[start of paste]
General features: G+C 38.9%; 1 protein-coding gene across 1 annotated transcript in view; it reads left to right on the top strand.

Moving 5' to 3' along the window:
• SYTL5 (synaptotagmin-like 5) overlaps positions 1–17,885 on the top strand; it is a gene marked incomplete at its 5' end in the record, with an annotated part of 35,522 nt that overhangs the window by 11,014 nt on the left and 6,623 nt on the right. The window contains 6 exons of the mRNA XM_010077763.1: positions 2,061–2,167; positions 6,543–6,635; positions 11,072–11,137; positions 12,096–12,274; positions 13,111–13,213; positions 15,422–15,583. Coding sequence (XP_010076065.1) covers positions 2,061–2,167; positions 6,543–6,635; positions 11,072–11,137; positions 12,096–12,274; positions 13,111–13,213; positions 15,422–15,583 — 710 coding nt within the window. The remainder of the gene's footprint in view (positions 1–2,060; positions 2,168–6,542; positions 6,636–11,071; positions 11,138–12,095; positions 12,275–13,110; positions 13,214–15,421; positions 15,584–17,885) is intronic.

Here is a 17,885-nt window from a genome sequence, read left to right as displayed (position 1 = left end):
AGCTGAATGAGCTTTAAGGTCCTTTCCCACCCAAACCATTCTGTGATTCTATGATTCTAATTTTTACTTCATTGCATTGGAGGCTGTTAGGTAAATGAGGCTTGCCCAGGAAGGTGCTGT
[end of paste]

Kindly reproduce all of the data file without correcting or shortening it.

General features: G+C 38.9%; 1 protein-coding gene across 1 annotated transcript in view; it reads left to right on the top strand.

Moving 5' to 3' along the window:
• SYTL5 (synaptotagmin-like 5) overlaps positions 1–17,885 on the top strand; it is a gene marked incomplete at its 5' end in the record, with an annotated part of 35,522 nt that overhangs the window by 11,014 nt on the left and 6,623 nt on the right. The window contains 6 exons of the mRNA XM_010077763.1: positions 2,061–2,167; positions 6,543–6,635; positions 11,072–11,137; positions 12,096–12,274; positions 13,111–13,213; positions 15,422–15,583. Coding sequence (XP_010076065.1) covers positions 2,061–2,167; positions 6,543–6,635; positions 11,072–11,137; positions 12,096–12,274; positions 13,111–13,213; positions 15,422–15,583 — 710 coding nt within the window. The remainder of the gene's footprint in view (positions 1–2,060; positions 2,168–6,542; positions 6,636–11,071; positions 11,138–12,095; positions 12,275–13,110; positions 13,214–15,421; positions 15,584–17,885) is intronic.

Here is a 17,885-nt window from a genome sequence, read left to right as displayed (position 1 = left end):
AGCTGAATGAGCTTTAAGGTCCTTTCCCACCCAAACCATTCTGTGATTCTATGATTCTAATTTTTACTTCATTGCATTGGAGGCTGTTAGGTAAATGAGGCTTGCCCAGGAAGGTGCTGT